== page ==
Last night, I caught the private "Spanish" minibus up to Journal Square. It's not really Spanish, of course. But it seems mostly driven by and used by people who speak Spanish, which is not the same thing, but it's a shorthand, I guess. I know people who have learned to say Proxima to tell the drivers when to stop, but I've always just said "Stop" and never had a problem.
I was going to the historic Loew's cinema to meet Denise and Nilka, so we could eat dinner in JC's Little India, a block along Newark Avenue near my auto mechanic's shop. We ran into friends Tracy and Dave, and then the whole gaggle of us walked over to Little India.
"This is perfect," declared Denise. "All of you here, Indian food, JC... and you know what would make this night even better?"
"If Singh's was open."
"Singh owns a junk shop. Look, it's there." She pointed across the street. "He opens when he wants and he only lets in customers when he likes you. His store has a narrow aisle down the middle through huge piles of junk. And sometimes, when I try to buy something, he decides he likes it and doesn't want to part with it. Then he says it's not for sale."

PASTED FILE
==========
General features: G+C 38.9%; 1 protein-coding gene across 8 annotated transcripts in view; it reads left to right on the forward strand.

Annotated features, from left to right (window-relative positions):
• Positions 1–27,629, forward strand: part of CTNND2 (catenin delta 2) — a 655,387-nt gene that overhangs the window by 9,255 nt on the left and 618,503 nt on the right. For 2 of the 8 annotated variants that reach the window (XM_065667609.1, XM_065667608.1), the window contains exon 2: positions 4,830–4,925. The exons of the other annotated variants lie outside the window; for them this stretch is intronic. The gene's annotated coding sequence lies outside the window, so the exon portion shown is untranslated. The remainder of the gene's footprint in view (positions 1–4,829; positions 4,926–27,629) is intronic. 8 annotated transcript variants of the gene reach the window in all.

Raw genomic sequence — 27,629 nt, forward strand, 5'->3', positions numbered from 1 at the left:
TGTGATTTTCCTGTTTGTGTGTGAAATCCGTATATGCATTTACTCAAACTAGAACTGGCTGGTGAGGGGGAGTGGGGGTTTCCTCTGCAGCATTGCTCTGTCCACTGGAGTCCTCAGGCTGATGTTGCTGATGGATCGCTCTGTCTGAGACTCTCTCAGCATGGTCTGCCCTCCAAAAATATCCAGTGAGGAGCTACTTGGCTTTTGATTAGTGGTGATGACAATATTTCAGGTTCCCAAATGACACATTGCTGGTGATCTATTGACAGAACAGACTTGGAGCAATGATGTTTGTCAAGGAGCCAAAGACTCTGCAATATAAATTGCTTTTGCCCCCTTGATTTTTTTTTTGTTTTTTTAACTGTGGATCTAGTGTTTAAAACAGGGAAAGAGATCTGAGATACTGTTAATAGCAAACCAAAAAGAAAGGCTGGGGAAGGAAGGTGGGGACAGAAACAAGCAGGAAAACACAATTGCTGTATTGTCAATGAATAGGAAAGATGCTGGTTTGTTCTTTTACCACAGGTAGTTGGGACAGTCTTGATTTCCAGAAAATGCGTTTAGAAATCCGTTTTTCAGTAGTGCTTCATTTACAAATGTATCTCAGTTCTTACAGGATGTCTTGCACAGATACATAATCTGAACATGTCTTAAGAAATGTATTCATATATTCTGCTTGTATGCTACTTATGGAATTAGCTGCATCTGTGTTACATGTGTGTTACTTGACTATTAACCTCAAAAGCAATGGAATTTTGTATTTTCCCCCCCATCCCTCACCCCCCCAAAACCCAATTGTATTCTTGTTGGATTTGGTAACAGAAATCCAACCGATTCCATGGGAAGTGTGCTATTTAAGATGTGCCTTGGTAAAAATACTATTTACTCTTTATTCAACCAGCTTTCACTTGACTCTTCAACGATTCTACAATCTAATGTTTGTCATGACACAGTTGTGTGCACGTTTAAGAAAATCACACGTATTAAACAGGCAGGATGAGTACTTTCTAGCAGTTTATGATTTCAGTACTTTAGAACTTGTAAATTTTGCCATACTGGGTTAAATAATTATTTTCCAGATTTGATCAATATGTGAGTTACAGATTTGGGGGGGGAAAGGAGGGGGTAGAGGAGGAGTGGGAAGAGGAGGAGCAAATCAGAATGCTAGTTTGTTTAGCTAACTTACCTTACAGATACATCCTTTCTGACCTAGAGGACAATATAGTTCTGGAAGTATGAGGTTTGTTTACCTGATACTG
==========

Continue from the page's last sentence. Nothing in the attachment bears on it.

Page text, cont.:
Tonight was Denise's lucky night. Not only was Singh open for business, but he let us all in. There wasn't room, so all but me and Denise retreated to the sidewalk out front. Denise felt honored. Tonight he allowed her to rummage through the piles at the back of the store.
I negotiated with Singh for which Ganesh figure Denise should buy for luck, while she dug through piles in the back. I picked up some DC Comics trading cards. 1991.
"What on earth is she doing?" Dave was getting antsy out front.
After about ten minutes, Denise emerged with a pile of stuff. Her white sweater was covered in dirt. She paid Mr. Singh $17 including the ten dollars for the Ganesh. Down the block, once we were sitting in a restaurant with Kingfishers and mango lassis, she showed us her bounty.
Which included a stationery set. A priceless stationery set. I wish it were mine.